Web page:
"He's stronger, and he's quicker, and he's more physical," said Bates. He's worked hard in the weight room. He's good against the run. He's got a good first step off the ball."
Thomas had a pair of sacks, a PBU [pass break-up], and several pressures.
Alabama baseball commitment Miller is still a leader at safety and receiver for St Paul’s as he was last year, but will compete on the diamond only at the next level.
For Faith, Warren Collier (5-11, 175) is flying under the radar a bit, but is a dangerous man with the ball in his hands at running back.
JUNIORS TO WATCH: For the Saints, defensive backs Dominick Francia and Patrick Myles have a shot as players at the next level, as does linebacker Adam Dyas.
Rams running back Jeremy Williams (5-10, 175) is an intriguing story as a first year player.
Williams’ dad, Darrel "Lectron" Williams, ruled Mobile football before signing with Auburn and seeing an injury end his career. The genes are there.
SKILLED SOPHS: Remember this name: Darien Thomas, wide receiver, Faith Academy. At 6-3, 190, Thomas is still picking up the game that’s new to him, but when he does….
"He's got a lot of talent and ability as a first-year player for us," James said. "He could be somebody that we really depend on. He's definitely good hands and good speed. He can exploit some secondaries. He's learning fast, and he's got some time. He's got to keep working hard on his routes, but he's going to be a good one."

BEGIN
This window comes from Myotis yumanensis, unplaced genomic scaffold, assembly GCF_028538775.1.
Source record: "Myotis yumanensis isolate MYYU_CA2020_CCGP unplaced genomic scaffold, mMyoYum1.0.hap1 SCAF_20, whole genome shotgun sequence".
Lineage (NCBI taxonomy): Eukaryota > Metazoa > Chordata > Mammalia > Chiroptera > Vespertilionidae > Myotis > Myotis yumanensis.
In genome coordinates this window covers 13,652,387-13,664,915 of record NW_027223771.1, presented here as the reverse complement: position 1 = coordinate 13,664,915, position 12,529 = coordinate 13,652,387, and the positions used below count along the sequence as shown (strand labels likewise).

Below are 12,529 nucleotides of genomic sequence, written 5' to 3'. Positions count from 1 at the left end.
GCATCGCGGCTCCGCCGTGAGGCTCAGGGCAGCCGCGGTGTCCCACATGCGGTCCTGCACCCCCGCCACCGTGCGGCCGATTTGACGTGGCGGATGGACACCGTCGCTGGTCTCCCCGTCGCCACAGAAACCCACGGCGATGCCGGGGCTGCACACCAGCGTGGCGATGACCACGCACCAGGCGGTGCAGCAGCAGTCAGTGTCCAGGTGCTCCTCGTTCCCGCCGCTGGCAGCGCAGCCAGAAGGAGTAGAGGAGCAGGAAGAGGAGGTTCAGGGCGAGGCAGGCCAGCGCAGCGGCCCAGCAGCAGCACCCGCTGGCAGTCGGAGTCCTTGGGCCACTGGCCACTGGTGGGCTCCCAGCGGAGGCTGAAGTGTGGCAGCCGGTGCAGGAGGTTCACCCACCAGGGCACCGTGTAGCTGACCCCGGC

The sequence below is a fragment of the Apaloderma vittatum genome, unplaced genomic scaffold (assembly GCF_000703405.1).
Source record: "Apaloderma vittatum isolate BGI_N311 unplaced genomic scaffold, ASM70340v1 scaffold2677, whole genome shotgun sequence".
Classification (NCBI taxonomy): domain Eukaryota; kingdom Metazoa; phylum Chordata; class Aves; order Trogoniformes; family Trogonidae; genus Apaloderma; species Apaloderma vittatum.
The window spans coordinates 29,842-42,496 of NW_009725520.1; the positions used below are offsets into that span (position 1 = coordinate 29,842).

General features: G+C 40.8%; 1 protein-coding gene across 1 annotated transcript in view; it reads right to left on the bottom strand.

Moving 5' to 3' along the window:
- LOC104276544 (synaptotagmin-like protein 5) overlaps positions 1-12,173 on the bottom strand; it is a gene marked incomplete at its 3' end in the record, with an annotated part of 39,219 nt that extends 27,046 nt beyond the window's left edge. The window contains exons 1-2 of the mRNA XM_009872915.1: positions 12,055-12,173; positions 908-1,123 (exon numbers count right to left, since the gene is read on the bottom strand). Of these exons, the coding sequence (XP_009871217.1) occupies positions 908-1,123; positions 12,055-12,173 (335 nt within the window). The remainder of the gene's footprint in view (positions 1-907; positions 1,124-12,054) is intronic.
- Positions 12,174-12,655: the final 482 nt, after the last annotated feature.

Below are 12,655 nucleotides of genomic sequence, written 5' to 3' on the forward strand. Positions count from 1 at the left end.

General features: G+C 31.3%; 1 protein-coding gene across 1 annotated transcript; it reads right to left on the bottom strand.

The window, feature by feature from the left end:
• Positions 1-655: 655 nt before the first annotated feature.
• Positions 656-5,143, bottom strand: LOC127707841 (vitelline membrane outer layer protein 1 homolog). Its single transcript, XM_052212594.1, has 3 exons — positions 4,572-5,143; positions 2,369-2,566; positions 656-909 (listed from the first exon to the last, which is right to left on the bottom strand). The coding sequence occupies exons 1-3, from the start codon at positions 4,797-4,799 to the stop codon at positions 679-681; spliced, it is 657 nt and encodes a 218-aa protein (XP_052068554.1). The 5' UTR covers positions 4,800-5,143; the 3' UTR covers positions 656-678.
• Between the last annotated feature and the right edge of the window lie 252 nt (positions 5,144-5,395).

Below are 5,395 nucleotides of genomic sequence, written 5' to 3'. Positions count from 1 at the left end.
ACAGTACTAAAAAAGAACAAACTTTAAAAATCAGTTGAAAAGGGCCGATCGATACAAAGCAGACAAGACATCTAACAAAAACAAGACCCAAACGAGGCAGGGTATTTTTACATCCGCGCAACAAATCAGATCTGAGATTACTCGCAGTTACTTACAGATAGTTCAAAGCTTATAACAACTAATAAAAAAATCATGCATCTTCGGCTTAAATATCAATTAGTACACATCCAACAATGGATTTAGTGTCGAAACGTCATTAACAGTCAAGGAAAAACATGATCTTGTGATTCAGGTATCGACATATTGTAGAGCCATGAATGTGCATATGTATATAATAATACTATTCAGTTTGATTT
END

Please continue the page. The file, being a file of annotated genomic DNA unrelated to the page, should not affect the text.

Thomas gained 45 yards on four grabs.
He’s built like and plays like Auburn corner Jerraud Powers, and you'd best remember the name D.J. Johnson. This guy is about 5-9, but he has the ball-hawking skills you look for."
Saints tackles Chris Boudreaux and Cameron Mobley have a chance to develop with big off-seasons, as does safety Nathan Morris.
LARRY MUNSON AWARD WINNER: Few who heard it will forget the call made on the radio by the legendary UGA announcer when a young Hershel Walker bulled over veteran and future NFL star Bill Bates in Neyland Stadium in 1980.
"My God, he’s just a freshman!" Munson screamed.
It’s very rare you find a ninth-grader at the 5A level of football who is already making a name for himself, but receiver/defensive end Chris Casher (6-3, 215) is doing just that for the Faith Rams.
Look for Casher’s name to come up a lot over the next few years, and if so, remember where you read it first: FNL. This guy can catch the pass and catch the passer. He’s good at receiving and rushing (the quarterback).
HOW BOUT THEM BURGERS: Very few people would buy a stadium hot dog and put a mixture of mayo and Polynesian sauce on it. But hey, you only go round once. So I tried it. And it was dang good.
UP NEXT: This writer for FNL is off a couple of weeks, but will return with a bang Sept. 26 with another trip to Mobile County, my first ever to Bayou la Batre. That’s where Ronnie Cottrell and the Alma Bryant Hurricanes play host to Escambia Co of Fla. which features a running back named Trent Richardson, an Alabama commitment.